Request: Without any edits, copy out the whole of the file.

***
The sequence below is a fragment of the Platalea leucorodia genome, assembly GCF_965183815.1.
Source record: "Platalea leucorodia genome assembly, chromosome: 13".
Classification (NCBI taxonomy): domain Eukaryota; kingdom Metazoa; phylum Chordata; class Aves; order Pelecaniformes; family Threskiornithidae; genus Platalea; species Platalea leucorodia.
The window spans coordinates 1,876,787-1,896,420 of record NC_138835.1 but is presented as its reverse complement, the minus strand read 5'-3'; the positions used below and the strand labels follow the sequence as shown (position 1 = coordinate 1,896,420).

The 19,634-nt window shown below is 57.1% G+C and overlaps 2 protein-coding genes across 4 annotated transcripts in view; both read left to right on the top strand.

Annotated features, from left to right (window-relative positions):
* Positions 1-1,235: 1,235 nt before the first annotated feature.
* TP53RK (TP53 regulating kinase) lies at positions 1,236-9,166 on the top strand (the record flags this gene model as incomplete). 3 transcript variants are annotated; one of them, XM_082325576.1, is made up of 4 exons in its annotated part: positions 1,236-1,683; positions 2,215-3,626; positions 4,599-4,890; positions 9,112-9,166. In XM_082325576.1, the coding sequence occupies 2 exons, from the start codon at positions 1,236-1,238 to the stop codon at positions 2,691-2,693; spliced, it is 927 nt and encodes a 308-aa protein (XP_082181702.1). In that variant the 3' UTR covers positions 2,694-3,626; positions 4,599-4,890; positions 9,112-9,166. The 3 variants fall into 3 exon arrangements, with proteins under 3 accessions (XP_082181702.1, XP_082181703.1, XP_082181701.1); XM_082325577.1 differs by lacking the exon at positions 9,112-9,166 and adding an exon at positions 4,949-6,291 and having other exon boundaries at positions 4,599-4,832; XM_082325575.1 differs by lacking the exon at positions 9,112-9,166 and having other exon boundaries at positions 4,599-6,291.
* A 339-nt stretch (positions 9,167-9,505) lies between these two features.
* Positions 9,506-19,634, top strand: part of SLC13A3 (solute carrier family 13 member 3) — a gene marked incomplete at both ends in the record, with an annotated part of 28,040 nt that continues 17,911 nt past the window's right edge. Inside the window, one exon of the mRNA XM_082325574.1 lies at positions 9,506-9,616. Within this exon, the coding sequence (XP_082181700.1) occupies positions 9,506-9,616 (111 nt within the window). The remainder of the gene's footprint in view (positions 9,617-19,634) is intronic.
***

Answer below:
The sequence below is a fragment of the Platalea leucorodia genome, assembly GCF_965183815.1.
Source record: "Platalea leucorodia genome assembly, chromosome: 13".
Classification (NCBI taxonomy): domain Eukaryota; kingdom Metazoa; phylum Chordata; class Aves; order Pelecaniformes; family Threskiornithidae; genus Platalea; species Platalea leucorodia.
The window spans coordinates 1,876,787-1,896,420 of record NC_138835.1 but is presented as its reverse complement, the minus strand read 5'-3'; the positions used below and the strand labels follow the sequence as shown (position 1 = coordinate 1,896,420).

The 19,634-nt window shown below is 57.1% G+C and overlaps 2 protein-coding genes across 4 annotated transcripts in view; both read left to right on the top strand.

Annotated features, from left to right (window-relative positions):
* Positions 1-1,235: 1,235 nt before the first annotated feature.
* TP53RK (TP53 regulating kinase) lies at positions 1,236-9,166 on the top strand (the record flags this gene model as incomplete). 3 transcript variants are annotated; one of them, XM_082325576.1, is made up of 4 exons in its annotated part: positions 1,236-1,683; positions 2,215-3,626; positions 4,599-4,890; positions 9,112-9,166. In XM_082325576.1, the coding sequence occupies 2 exons, from the start codon at positions 1,236-1,238 to the stop codon at positions 2,691-2,693; spliced, it is 927 nt and encodes a 308-aa protein (XP_082181702.1). In that variant the 3' UTR covers positions 2,694-3,626; positions 4,599-4,890; positions 9,112-9,166. The 3 variants fall into 3 exon arrangements, with proteins under 3 accessions (XP_082181702.1, XP_082181703.1, XP_082181701.1); XM_082325577.1 differs by lacking the exon at positions 9,112-9,166 and adding an exon at positions 4,949-6,291 and having other exon boundaries at positions 4,599-4,832; XM_082325575.1 differs by lacking the exon at positions 9,112-9,166 and having other exon boundaries at positions 4,599-6,291.
* A 339-nt stretch (positions 9,167-9,505) lies between these two features.
* Positions 9,506-19,634, top strand: part of SLC13A3 (solute carrier family 13 member 3) — a gene marked incomplete at both ends in the record, with an annotated part of 28,040 nt that continues 17,911 nt past the window's right edge. Inside the window, one exon of the mRNA XM_082325574.1 lies at positions 9,506-9,616. Within this exon, the coding sequence (XP_082181700.1) occupies positions 9,506-9,616 (111 nt within the window). The remainder of the gene's footprint in view (positions 9,617-19,634) is intronic.